R R Chokhani Stock Brokers, a private limited company headed by Ramakant Chokhani, was engaged in arbitrage between the National Stock Exchange
(NSE) and the Bombay Stock Exchange (BSE). The Securities and Exchange Board of India (SEBI) made it mandatory to obtain insurance coverage. So the broker took a policy of Rs 1 crore through New India Assurance, and renewed it each year. The policy included "fidelity" coverage.
The broker had engaged Nilesh Patel as a key permanent employee to be in-charge of the entire arbitrage operations, including back office work, and preparation of trade data and reports. In view of the nature of the work, Nilesh was debarred from trading either on his own or through someone else.
On March 15, 2000 the broker noticed some fraudulent transactions made by Nilesh for his personal benefit. When the broker tried to contact him, he was not available. The following day, Nilesh spoke to another employee and admitted having committed the fraud. On March 18, Nilesh committed suicide, and left a note confessing to the fraud.
The broker registered a first information report (FIR) with the police and lodged a claim with New India for the loss of Rs 2.5 crore suffered due to the fraud. The surveyor called for details. Even after all the documents were furnished, the surveyor repeatedly kept calling for the same information. This was brought to the notice of New India.
Later, New India rejected the claim on July 19, 2002 on the ground that the employee who had committed the fraud had indulged in speculative trading which was outside the scope of the policy. The insured represented that the claim ought to be paid as the policy covered the risk of fraud and infidelity by its employees, regardless of the nature of the transaction.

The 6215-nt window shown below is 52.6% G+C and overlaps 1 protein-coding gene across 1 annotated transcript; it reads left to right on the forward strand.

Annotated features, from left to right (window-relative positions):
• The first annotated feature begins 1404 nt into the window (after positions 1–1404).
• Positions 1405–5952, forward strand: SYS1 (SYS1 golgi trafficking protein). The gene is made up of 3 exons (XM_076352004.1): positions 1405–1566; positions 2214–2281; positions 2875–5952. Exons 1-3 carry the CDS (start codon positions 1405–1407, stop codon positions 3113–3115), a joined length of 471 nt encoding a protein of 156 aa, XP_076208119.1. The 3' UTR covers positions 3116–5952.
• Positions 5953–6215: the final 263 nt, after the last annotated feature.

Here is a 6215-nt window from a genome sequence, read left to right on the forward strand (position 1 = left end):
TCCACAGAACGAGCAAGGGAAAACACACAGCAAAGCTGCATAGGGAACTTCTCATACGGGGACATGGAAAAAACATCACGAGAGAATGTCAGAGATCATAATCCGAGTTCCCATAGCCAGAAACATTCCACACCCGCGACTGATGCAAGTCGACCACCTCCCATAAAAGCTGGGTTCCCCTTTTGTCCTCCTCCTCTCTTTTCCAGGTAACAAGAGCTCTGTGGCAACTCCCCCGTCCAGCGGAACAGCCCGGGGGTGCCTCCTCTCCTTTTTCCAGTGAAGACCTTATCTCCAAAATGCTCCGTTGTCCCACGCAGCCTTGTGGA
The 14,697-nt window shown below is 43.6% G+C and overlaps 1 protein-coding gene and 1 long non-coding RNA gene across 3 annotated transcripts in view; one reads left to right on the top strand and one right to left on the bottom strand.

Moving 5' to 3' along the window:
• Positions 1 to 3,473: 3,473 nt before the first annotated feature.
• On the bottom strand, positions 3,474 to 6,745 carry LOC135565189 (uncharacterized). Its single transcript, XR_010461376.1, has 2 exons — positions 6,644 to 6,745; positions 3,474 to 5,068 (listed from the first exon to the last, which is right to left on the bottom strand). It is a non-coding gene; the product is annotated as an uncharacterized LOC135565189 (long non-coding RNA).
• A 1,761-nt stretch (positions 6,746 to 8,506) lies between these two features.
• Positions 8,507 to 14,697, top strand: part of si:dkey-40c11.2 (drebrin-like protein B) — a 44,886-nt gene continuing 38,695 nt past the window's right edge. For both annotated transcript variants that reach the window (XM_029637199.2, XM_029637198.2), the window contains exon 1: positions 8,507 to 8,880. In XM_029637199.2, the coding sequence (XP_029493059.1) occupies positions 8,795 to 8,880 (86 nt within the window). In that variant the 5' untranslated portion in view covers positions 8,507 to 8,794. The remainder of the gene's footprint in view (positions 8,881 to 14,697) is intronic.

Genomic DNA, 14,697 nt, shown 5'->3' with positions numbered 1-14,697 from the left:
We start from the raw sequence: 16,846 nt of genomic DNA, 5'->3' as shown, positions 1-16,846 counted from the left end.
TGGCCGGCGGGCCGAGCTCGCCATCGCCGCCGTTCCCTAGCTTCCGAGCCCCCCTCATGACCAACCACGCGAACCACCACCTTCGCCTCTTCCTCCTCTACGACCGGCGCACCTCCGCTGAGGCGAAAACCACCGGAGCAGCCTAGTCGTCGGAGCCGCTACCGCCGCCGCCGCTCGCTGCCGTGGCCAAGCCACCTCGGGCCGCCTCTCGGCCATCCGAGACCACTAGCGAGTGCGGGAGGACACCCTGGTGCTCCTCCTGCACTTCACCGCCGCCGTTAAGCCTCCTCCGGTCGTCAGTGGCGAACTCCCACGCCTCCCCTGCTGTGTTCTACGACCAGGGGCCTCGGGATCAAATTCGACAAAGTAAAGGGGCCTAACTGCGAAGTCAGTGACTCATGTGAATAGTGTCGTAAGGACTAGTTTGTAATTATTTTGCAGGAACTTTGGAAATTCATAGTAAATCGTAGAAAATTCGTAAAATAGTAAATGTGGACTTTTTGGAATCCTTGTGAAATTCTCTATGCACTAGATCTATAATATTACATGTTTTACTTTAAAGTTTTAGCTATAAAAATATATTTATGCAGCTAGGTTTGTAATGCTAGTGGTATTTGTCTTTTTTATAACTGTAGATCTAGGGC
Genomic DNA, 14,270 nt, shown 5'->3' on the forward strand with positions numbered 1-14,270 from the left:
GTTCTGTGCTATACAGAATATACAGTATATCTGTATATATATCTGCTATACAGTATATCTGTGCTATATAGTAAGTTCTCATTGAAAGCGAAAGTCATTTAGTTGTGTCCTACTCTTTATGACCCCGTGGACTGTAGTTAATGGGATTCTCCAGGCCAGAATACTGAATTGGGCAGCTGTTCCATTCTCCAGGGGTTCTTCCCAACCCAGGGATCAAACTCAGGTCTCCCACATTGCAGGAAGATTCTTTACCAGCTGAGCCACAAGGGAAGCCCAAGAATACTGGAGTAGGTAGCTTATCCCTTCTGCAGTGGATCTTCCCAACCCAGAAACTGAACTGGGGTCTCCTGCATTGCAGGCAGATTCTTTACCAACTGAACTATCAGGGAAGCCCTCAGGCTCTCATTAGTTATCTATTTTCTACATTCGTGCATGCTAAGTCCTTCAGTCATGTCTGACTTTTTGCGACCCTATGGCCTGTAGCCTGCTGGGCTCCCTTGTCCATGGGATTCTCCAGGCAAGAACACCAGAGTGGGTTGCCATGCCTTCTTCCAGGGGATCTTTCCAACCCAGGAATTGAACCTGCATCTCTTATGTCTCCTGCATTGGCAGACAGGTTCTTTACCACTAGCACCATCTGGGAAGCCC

Since the insurer refused to settle the claim, a complaint was filed before the National Commission, for the direction to settle the claim for the loss of Rs 1 crore. New India contested the case, contending that Nilesh was not an employee as he was working on commission basis and was not being paid a salary. The insurer also argued that no proof had been submitted to show that he intentionally committed a fraud. The insurer blamed the broker for being careless, and also for hampering the surveyor from submitting a survey report by failing to produce evidence in support of the claim.
The Commission noted that the correspondence revealed that the surveyor was needlessly delaying the claim by seeking the same information over and over again, and held it to be a deficiency in service. The Commission also observed that the policy defined an employee to include officers, clerks, servants and other employees, and that Nilesh's name appeared in the salary statement. The Commission further noted that Nilesh had confessed to his misdeeds and had even committed suicide, so it was evidently a fraud committed by him during the course of his employment, which would be covered under the policy’s "fidelity" clause. As regards negligence on the broker’s part, the Commission pointed out that the volume of transactions was very high, more than 10,000 a day, so it could not be faulted merely because it relied on Nilesh, who was senior and experienced in the field.
Accordingly, by its order of February 4, 2021 delivered by S M Kantikar for the Bench headed by Justice R K Agrawal, the National Commission ordered New India to settle the claim by paying Rs 1 crore along with 12 per cent interest compounded quarterly and Rs 1 lakh towards costs.